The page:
Alcatraz Prison Escape: The True Complete Story With Evidence
Published August 25, 2023
Alcatraz prison was known as the world’s most remote and isolated prison. It was during the 1960s. The correctional institution considers it impossible to escape. It is due to its location on an island. It is why the world was shocked when the Alcatraz Prison Escape story blew out.
In the history of Alcatraz, 36 inmates tried to get away. None of those succeed or even survive. Yet, this grim statistic altered suddenly in June of 1962. Three men tried to escape “The Rock.” They jumped into the cold, tumultuous waters of San Francisco Bay. These men were never seen again. Their fates remained a mystery for over 50 years. In January 2018, the police gained a mysterious letter. This new information alters everything and forces the FBI to reopen the crime.
Keep reading if you’re curious to find the true story behind the Alcatraz prison escape. We’ll dive deep into the facts that took place in the 1962 escape from Alcatraz. Let’s waste no more time and get started.
Alcatraz Prison: Unbelievable Getaway
The Alcatraz Federal Penitentiary was the greatest security prison. It stands on Alcatraz Island. It is located over a mile off the seaboard of San Francisco, California. It had held military captives during the Civil Water. It was then refortified in the 1930s. To fight against the significant crime wave of the early 20th century. The prison operated for 30 years. From August 11, 1934, to March 21, 1963.
Alcatraz has an isolated location and harsh security measures. The prison has spiked iron bars. It contains strategically placed guards towards and guards. These guards perform at least a dozen strict inmate checks per day. You can only imagine how rigorous prison management was back then.
In Federal Reports, 36 men tried 14 separate escapes in Alcatraz. Nearly all these attempts ended with detainees’ recapture or death. It all changes when Morris and the Anglin brothers. The three execute their clever prison break in times of June 11, 1962.
Who Escaped From Alcatraz?
Frank Lee Morris
Frank Lee Morris was known for his gifted mind and ability to plan. He was cunning, skilled, and a genius. When he was 11, Morris became an orphan. He began moving from foster home to foster home. This incident taught him self-reliance and independence.
But, Morris has a way of enticing trouble. He was 13 when he was convicted for his first crime. As he got older, Morris kept up his criminal activities. He served time in prisons in different states. Frank Lee Morris was doing ten years for bank robbery when the unthinkable happened. He managed to escape. Morris evaded the authorities for a year. It is before he was captured during another robbery. He was then sent to the notorious Alcatraz.
The Anglin Brothers
Frank Lee Morris knows that a successful prison break cannot be managed alone. He needed a team and found them when he got to Alcatraz. The group consists of two brothers. John and Clarence Anglin, and another detainee, Allen West.
The Anglin brothers were born in Georgia. They grew up in Florida. Their parents were seasonal farm laborers. John and Clarence Anglin were inseparable as children. In their early 20s, the brothers begin executing bank robberies together. The two were caught and arrested during a bank job in 1956. During their sentence at the Atlanta Penitentiary, the Anglin brothers were caught. The two are also trying to break escape on numerous occasions. It led to them being sent to Alcatraz. It was when they met Morris, who was the leader of the team.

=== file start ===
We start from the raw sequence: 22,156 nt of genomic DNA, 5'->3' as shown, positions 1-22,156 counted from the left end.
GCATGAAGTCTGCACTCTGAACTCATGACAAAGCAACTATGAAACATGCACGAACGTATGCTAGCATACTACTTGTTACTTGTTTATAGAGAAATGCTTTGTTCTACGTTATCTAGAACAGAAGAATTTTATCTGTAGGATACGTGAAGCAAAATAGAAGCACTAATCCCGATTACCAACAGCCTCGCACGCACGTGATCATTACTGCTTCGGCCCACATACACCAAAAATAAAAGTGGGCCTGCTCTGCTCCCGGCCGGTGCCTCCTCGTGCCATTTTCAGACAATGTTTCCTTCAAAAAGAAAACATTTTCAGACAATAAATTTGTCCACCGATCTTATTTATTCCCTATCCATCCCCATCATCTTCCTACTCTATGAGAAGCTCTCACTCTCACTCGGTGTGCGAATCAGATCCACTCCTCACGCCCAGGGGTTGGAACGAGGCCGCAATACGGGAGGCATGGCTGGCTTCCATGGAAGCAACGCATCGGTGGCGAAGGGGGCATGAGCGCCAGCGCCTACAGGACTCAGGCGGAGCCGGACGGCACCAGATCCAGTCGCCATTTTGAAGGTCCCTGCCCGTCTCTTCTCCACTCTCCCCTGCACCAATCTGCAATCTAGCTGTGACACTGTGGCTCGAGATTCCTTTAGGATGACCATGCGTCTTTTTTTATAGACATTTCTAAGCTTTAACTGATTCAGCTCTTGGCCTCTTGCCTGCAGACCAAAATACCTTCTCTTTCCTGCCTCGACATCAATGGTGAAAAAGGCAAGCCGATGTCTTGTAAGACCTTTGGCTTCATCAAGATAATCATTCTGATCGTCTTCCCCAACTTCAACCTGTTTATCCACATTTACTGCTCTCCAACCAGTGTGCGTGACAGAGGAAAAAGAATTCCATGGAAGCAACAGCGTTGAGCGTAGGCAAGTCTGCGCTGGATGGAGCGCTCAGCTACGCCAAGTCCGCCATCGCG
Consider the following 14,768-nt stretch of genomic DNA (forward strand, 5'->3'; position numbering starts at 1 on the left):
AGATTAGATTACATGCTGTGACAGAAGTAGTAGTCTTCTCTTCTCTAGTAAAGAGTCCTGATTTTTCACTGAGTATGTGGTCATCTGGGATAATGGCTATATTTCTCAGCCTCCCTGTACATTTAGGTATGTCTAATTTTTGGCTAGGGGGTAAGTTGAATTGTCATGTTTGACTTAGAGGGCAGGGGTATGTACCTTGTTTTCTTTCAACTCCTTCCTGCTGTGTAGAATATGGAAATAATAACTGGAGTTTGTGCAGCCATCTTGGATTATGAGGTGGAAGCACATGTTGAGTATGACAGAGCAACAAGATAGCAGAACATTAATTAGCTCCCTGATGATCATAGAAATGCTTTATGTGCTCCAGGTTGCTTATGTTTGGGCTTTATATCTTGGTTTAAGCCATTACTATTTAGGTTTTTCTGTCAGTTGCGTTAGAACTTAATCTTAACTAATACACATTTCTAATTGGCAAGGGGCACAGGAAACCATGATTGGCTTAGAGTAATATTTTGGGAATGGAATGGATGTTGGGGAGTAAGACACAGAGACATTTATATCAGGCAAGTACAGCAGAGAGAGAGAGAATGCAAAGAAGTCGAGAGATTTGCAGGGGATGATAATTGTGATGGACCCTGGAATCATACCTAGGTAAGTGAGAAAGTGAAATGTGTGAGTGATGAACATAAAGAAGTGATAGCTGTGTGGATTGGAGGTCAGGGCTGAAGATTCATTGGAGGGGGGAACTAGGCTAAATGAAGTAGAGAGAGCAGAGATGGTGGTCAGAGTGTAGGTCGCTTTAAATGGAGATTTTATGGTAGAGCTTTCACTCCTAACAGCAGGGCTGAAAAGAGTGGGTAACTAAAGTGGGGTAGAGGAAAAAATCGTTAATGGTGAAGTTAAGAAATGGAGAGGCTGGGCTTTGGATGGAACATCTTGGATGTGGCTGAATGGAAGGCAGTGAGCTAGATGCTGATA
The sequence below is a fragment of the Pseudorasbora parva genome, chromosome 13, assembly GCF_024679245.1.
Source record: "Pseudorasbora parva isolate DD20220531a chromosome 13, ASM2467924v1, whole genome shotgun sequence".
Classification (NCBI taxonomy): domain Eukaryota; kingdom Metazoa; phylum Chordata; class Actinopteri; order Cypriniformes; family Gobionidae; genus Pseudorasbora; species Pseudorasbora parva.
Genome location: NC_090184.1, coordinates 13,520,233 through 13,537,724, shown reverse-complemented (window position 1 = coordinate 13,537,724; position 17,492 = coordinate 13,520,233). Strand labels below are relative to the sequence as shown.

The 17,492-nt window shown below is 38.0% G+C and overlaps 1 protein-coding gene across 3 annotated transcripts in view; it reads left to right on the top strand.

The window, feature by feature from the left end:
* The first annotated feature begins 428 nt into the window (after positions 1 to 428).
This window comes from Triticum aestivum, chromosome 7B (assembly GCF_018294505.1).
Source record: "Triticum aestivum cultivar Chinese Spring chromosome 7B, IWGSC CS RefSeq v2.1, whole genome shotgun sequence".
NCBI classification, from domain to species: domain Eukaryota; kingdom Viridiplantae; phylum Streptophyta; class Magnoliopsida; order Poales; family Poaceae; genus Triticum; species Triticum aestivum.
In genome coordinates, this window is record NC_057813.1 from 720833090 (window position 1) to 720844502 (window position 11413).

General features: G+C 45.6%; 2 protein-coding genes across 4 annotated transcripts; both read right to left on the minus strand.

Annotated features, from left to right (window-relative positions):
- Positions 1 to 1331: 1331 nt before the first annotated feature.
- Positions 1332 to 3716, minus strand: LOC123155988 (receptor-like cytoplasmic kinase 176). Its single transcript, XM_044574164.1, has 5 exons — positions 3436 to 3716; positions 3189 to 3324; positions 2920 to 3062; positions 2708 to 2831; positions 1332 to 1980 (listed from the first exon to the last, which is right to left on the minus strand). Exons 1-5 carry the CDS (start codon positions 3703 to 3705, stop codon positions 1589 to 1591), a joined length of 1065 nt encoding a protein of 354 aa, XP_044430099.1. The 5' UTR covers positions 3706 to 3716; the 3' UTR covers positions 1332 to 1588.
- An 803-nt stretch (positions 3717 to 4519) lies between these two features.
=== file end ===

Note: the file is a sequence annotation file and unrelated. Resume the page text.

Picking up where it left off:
The Thrilling Escape
During the routine cell check following June 11, 1962. The guards discovered Morris, John, and Clarence were not in their beds. In their place were dummy heads made from plaster. The dummy heads have flesh-toned paint and real human hair. It is considered an ingenious arts-and-crafts project, that tricked the night guards.
Investigators are dumbfounded. They start to piece the plan together several days past as they discover more evidence.
The escape plan was set in motion six months earlier. The trio starts making makeshift tools to remove a wall section in the back of their cells. They concealed their works using false walls, suitcases, and cardboard.
As they finished, the trio managed to access an unguarded utility corridor. It is located behind the cells and climbs to the roof of their cellblock. Here, they set up a secret workshop to proceed to the next step of their prison break. They fasten more than 50 raincoats together. It is to form life jackets and a 6-foot by 14-foot rubber raft. The team also made wooden paddles. They also convert a musical instrument into an air pump to inflate the raft.
When the plan was ready for execution, the men accessed the corridor and got their gear. They climb onto the prison roof through a ventilator. Afterward, they slide down the smokestack from the on-site bakery. They climbed a fence and made for the northeast shore when they set up the raft.
Escape From Alcatraz Story: What Happened After the Escape?
The escape was entitled “Hollywood.” The Federal Bureau of Prisons gives it. In 1972, it was turned into a movie, “Escape from Alcatraz.” Clint Eastwood portrays Morris.
Several weeks after the prison break, a body in blue clothing, the same as a prison uniform, was found. It was washed ashore near San Francisco. Unfortunately, it is hard to identify. The trio has then been listed as missing. They have been presumed drowned ever since.
Investigators believe the men died. It is shortly after stepping foot into the cold water of San Francisco. The bodies were never recorded. Some believe that the inmates manage to survive and fly to other countries. Others think they perished in the frigid waters or on nearby islands.
Conspiracy Theories about Alcatraz Prison Escape